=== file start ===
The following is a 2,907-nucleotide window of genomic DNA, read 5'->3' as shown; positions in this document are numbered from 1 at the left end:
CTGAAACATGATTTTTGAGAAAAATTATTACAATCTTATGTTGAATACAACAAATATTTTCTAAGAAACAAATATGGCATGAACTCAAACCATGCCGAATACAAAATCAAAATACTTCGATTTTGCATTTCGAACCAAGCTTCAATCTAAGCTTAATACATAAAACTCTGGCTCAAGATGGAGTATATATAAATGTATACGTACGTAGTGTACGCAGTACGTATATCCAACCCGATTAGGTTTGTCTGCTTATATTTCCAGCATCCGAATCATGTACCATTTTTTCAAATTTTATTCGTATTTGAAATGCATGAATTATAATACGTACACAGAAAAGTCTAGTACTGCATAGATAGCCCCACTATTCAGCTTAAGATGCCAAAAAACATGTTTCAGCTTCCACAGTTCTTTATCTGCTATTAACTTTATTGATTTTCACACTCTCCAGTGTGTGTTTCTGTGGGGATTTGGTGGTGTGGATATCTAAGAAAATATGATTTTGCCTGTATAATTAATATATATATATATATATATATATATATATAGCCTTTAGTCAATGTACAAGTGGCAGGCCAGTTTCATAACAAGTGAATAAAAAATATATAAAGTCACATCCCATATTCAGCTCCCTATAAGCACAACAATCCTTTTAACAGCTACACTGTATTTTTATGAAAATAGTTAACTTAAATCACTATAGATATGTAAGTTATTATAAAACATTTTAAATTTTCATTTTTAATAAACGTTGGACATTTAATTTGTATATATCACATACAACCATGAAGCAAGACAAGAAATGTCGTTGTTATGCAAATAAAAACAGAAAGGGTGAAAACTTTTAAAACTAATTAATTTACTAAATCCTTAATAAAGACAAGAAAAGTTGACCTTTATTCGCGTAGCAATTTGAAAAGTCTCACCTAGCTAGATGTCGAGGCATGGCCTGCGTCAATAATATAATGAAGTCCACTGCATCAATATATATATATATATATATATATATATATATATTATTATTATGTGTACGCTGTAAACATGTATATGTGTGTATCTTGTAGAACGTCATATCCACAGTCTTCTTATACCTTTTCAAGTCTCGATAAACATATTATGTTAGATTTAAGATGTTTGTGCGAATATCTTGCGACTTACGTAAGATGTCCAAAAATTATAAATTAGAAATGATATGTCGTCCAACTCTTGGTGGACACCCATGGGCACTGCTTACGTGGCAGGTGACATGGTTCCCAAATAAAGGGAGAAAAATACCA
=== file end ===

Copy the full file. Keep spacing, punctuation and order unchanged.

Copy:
The following is a 2,907-nucleotide window of genomic DNA, read 5'->3' as shown; positions in this document are numbered from 1 at the left end:
CTGAAACATGATTTTTGAGAAAAATTATTACAATCTTATGTTGAATACAACAAATATTTTCTAAGAAACAAATATGGCATGAACTCAAACCATGCCGAATACAAAATCAAAATACTTCGATTTTGCATTTCGAACCAAGCTTCAATCTAAGCTTAATACATAAAACTCTGGCTCAAGATGGAGTATATATAAATGTATACGTACGTAGTGTACGCAGTACGTATATCCAACCCGATTAGGTTTGTCTGCTTATATTTCCAGCATCCGAATCATGTACCATTTTTTCAAATTTTATTCGTATTTGAAATGCATGAATTATAATACGTACACAGAAAAGTCTAGTACTGCATAGATAGCCCCACTATTCAGCTTAAGATGCCAAAAAACATGTTTCAGCTTCCACAGTTCTTTATCTGCTATTAACTTTATTGATTTTCACACTCTCCAGTGTGTGTTTCTGTGGGGATTTGGTGGTGTGGATATCTAAGAAAATATGATTTTGCCTGTATAATTAATATATATATATATATATATATATATATATAGCCTTTAGTCAATGTACAAGTGGCAGGCCAGTTTCATAACAAGTGAATAAAAAATATATAAAGTCACATCCCATATTCAGCTCCCTATAAGCACAACAATCCTTTTAACAGCTACACTGTATTTTTATGAAAATAGTTAACTTAAATCACTATAGATATGTAAGTTATTATAAAACATTTTAAATTTTCATTTTTAATAAACGTTGGACATTTAATTTGTATATATCACATACAACCATGAAGCAAGACAAGAAATGTCGTTGTTATGCAAATAAAAACAGAAAGGGTGAAAACTTTTAAAACTAATTAATTTACTAAATCCTTAATAAAGACAAGAAAAGTTGACCTTTATTCGCGTAGCAATTTGAAAAGTCTCACCTAGCTAGATGTCGAGGCATGGCCTGCGTCAATAATATAATGAAGTCCACTGCATCAATATATATATATATATATATATATATATATATATTATTATTATGTGTACGCTGTAAACATGTATATGTGTGTATCTTGTAGAACGTCATATCCACAGTCTTCTTATACCTTTTCAAGTCTCGATAAACATATTATGTTAGATTTAAGATGTTTGTGCGAATATCTTGCGACTTACGTAAGATGTCCAAAAATTATAAATTAGAAATGATATGTCGTCCAACTCTTGGTGGACACCCATGGGCACTGCTTACGTGGCAGGTGACATGGTTCCCAAATAAAGGGAGAAAAATACCA